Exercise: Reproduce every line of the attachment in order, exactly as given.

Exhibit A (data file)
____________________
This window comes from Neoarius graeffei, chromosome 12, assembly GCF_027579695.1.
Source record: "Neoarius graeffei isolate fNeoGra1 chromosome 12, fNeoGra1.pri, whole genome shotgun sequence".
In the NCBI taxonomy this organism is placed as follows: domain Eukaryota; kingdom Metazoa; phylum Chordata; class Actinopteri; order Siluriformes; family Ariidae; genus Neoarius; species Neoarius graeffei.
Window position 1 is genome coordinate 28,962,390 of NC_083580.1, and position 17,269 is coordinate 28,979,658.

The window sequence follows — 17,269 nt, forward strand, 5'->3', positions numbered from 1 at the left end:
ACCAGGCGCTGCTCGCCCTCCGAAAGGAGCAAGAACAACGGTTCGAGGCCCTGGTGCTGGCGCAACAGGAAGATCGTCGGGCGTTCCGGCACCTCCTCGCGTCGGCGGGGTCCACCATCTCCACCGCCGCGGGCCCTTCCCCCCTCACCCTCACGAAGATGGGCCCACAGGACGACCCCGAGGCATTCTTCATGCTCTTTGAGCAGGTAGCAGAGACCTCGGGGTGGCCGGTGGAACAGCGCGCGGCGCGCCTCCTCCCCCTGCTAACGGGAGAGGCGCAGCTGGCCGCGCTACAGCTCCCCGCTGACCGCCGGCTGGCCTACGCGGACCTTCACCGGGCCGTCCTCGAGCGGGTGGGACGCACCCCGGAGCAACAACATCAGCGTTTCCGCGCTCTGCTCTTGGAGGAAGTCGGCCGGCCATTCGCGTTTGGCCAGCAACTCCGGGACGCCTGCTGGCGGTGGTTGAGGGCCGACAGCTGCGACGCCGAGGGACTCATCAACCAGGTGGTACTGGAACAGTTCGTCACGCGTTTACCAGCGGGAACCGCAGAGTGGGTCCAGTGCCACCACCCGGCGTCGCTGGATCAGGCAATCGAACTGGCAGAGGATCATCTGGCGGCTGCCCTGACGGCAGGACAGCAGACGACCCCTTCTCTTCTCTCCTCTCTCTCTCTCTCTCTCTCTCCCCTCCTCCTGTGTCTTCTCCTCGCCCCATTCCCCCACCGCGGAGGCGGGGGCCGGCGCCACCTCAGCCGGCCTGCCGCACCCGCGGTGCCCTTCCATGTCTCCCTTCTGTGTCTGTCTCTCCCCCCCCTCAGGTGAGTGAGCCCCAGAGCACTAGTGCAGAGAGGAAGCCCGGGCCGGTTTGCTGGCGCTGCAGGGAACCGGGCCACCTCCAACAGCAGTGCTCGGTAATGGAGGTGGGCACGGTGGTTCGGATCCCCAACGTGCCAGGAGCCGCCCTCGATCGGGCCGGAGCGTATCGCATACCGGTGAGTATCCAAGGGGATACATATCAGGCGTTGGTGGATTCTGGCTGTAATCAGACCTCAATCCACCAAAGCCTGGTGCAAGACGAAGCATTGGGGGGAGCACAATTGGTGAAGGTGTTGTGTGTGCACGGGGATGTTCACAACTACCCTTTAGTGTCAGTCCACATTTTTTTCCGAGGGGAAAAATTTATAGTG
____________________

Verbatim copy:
This window comes from Neoarius graeffei, chromosome 12, assembly GCF_027579695.1.
Source record: "Neoarius graeffei isolate fNeoGra1 chromosome 12, fNeoGra1.pri, whole genome shotgun sequence".
In the NCBI taxonomy this organism is placed as follows: domain Eukaryota; kingdom Metazoa; phylum Chordata; class Actinopteri; order Siluriformes; family Ariidae; genus Neoarius; species Neoarius graeffei.
Window position 1 is genome coordinate 28,962,390 of NC_083580.1, and position 17,269 is coordinate 28,979,658.

The window sequence follows — 17,269 nt, forward strand, 5'->3', positions numbered from 1 at the left end:
ACCAGGCGCTGCTCGCCCTCCGAAAGGAGCAAGAACAACGGTTCGAGGCCCTGGTGCTGGCGCAACAGGAAGATCGTCGGGCGTTCCGGCACCTCCTCGCGTCGGCGGGGTCCACCATCTCCACCGCCGCGGGCCCTTCCCCCCTCACCCTCACGAAGATGGGCCCACAGGACGACCCCGAGGCATTCTTCATGCTCTTTGAGCAGGTAGCAGAGACCTCGGGGTGGCCGGTGGAACAGCGCGCGGCGCGCCTCCTCCCCCTGCTAACGGGAGAGGCGCAGCTGGCCGCGCTACAGCTCCCCGCTGACCGCCGGCTGGCCTACGCGGACCTTCACCGGGCCGTCCTCGAGCGGGTGGGACGCACCCCGGAGCAACAACATCAGCGTTTCCGCGCTCTGCTCTTGGAGGAAGTCGGCCGGCCATTCGCGTTTGGCCAGCAACTCCGGGACGCCTGCTGGCGGTGGTTGAGGGCCGACAGCTGCGACGCCGAGGGACTCATCAACCAGGTGGTACTGGAACAGTTCGTCACGCGTTTACCAGCGGGAACCGCAGAGTGGGTCCAGTGCCACCACCCGGCGTCGCTGGATCAGGCAATCGAACTGGCAGAGGATCATCTGGCGGCTGCCCTGACGGCAGGACAGCAGACGACCCCTTCTCTTCTCTCCTCTCTCTCTCTCTCTCTCTCTCCCCTCCTCCTGTGTCTTCTCCTCGCCCCATTCCCCCACCGCGGAGGCGGGGGCCGGCGCCACCTCAGCCGGCCTGCCGCACCCGCGGTGCCCTTCCATGTCTCCCTTCTGTGTCTGTCTCTCCCCCCCCTCAGGTGAGTGAGCCCCAGAGCACTAGTGCAGAGAGGAAGCCCGGGCCGGTTTGCTGGCGCTGCAGGGAACCGGGCCACCTCCAACAGCAGTGCTCGGTAATGGAGGTGGGCACGGTGGTTCGGATCCCCAACGTGCCAGGAGCCGCCCTCGATCGGGCCGGAGCGTATCGCATACCGGTGAGTATCCAAGGGGATACATATCAGGCGTTGGTGGATTCTGGCTGTAATCAGACCTCAATCCACCAAAGCCTGGTGCAAGACGAAGCATTGGGGGGAGCACAATTGGTGAAGGTGTTGTGTGTGCACGGGGATGTTCACAACTACCCTTTAGTGTCAGTCCACATTTTTTTCCGAGGGGAAAAATTTATAGTG